16 April 2010 to Dame Fiona Reynolds:
"I was given your name by Ann Sullivan who suggested you may be the correct person to explain the NT's policy towards the reburial of relics and ancient human remains, especially that of the child's remains lying within the Avebury museum.
English Heritage recently posted their refusal to allow reburial and we have been consulting with many colleagues, both pagans, druids and environmentalists, christians and other faiths - all of whom are dismayed that the simple reason for wishing to see the reburial carried out, falling as it does into common decency and respect for the ancestral dead, was disregarded so insensitively. Many of us are scientists, professional and academics, as well as having a spiritual interest in this subject
Referring to the lack of proof of a connection to the remains at Avebury museum as a reason for refusal to allow a reburial in this country, seems to be a tenuous argument considering there is proof of the bones relationship with this country, as there has been similarly with Native American First People's ancestral bones and also Aboriginal Australians when they demanded their 'ancestors' return: none of those reburial issues demanded evidence of a present day descendent but if that was demanded, no doubt the science exists to provide such.
The consultation poll was a random selection I gather? Do you know how this was devised please and what methodology used?
Considering there would be an hypothetical bias in the general population towards burial of dead bodies, Im interested as to how the questions were put, considering different answers could be obtained if the options I gave above had been offered?
If you did not provide the options of modelling, keeping tiny samples for further research etc, then as a researcher you could not predict how many questioned would know of such options and because they could not see any other way of displaying the 'information' they would prefer to stick with the status quo i.e leave the bones in situ.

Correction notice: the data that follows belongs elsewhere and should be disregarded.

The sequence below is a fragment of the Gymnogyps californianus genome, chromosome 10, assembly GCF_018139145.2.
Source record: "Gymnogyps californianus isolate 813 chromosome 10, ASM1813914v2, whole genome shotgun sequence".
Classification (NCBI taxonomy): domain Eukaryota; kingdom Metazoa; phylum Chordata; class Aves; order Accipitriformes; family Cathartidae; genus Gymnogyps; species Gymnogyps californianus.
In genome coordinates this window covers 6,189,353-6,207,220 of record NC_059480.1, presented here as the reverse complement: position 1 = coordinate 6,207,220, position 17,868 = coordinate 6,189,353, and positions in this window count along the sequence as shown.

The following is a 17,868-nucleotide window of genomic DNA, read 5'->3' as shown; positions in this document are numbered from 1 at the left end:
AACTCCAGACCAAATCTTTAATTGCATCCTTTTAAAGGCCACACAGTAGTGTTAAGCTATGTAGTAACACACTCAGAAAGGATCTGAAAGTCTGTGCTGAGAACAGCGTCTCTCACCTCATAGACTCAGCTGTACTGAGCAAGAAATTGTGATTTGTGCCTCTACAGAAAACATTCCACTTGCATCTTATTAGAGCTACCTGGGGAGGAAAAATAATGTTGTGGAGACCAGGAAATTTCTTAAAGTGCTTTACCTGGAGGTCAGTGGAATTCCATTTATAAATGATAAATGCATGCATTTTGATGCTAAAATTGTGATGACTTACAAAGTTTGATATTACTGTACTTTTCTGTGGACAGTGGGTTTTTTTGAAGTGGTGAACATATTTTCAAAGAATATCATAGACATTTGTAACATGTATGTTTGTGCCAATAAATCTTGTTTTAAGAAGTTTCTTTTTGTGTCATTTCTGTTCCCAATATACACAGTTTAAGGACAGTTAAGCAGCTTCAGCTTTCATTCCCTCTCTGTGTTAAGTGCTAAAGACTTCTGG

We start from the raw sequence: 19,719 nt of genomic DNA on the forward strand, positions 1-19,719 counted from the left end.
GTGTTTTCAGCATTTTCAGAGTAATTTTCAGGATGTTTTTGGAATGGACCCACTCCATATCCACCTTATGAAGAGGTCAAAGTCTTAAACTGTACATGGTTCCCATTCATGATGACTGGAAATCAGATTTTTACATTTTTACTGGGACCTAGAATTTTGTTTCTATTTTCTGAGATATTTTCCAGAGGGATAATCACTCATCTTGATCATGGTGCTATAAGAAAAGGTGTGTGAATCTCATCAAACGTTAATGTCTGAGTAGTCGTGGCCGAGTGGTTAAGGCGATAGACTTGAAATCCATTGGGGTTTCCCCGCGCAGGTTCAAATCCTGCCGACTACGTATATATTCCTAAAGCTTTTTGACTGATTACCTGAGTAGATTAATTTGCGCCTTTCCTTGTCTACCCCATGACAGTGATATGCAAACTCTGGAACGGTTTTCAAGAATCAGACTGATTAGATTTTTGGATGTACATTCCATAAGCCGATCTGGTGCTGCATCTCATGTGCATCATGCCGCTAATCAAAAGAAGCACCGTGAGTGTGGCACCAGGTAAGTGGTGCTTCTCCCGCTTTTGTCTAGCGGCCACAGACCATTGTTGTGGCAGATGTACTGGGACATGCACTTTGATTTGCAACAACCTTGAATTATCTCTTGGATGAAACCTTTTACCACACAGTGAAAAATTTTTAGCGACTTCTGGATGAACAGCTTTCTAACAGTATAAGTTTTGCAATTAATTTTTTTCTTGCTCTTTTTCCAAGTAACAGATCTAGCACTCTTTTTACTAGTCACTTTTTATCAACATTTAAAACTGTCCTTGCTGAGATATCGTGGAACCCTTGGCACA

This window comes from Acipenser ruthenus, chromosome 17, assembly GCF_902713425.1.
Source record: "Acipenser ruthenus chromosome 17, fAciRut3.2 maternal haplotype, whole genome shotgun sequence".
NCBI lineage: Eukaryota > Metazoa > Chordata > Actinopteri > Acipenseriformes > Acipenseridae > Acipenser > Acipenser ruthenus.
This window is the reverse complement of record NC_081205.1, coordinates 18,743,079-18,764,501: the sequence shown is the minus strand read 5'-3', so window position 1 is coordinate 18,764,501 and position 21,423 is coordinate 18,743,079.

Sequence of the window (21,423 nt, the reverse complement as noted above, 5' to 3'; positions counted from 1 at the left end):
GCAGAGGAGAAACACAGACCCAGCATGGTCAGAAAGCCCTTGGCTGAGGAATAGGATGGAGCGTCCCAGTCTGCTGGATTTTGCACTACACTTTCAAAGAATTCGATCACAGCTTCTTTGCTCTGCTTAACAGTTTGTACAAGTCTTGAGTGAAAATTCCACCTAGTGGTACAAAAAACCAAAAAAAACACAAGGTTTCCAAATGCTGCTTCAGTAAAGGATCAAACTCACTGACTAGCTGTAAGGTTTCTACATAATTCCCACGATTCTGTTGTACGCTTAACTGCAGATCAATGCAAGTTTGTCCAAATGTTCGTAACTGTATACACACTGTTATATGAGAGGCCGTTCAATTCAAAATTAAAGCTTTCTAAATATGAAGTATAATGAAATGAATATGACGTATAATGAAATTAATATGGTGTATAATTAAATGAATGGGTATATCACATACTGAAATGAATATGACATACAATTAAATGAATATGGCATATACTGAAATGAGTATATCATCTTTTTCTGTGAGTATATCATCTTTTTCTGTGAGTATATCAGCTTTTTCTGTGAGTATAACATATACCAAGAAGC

Questionnaires can become skewed or flawed when you direct or leave little option for a clear variable preference.
There are many and various reburial guidelines which may be utilised, especially available on the DCMS website - but I can view both those in favour of reburial
and others which seem to gravitate towards needing the whole set of bones for research rather than slivers of material, and actual bones displayed rather than the excellent modern techniques employed by forensic sculptors to produce a replica: most tourists would not know the difference.
Would you please elucidate upon the specific policy guidelines which were referred to by your organisation and EH and indicate why you chose to adhere to them? Please furnish us with the references, journals and papers which were utilised: I have read one working party paper on the DCMS site http://www.culture.gov.uk/images/publications/wghr_reportfeb07.pdf .
I will then be able to pass this information on for discussion to others in S,G,W,I who will forward it on to other networking groups.
Please contact me if you require further details.
Scribe, Sacred Grove Western Isles
Many thanks for your e-mail to the National Trust's Director-General, which has been passed on to me for a response. As Head of Archaeology for the National Trust, I was closely involved with Dr Payne, English Heritage Chief Scientist, in developing the response to the original request.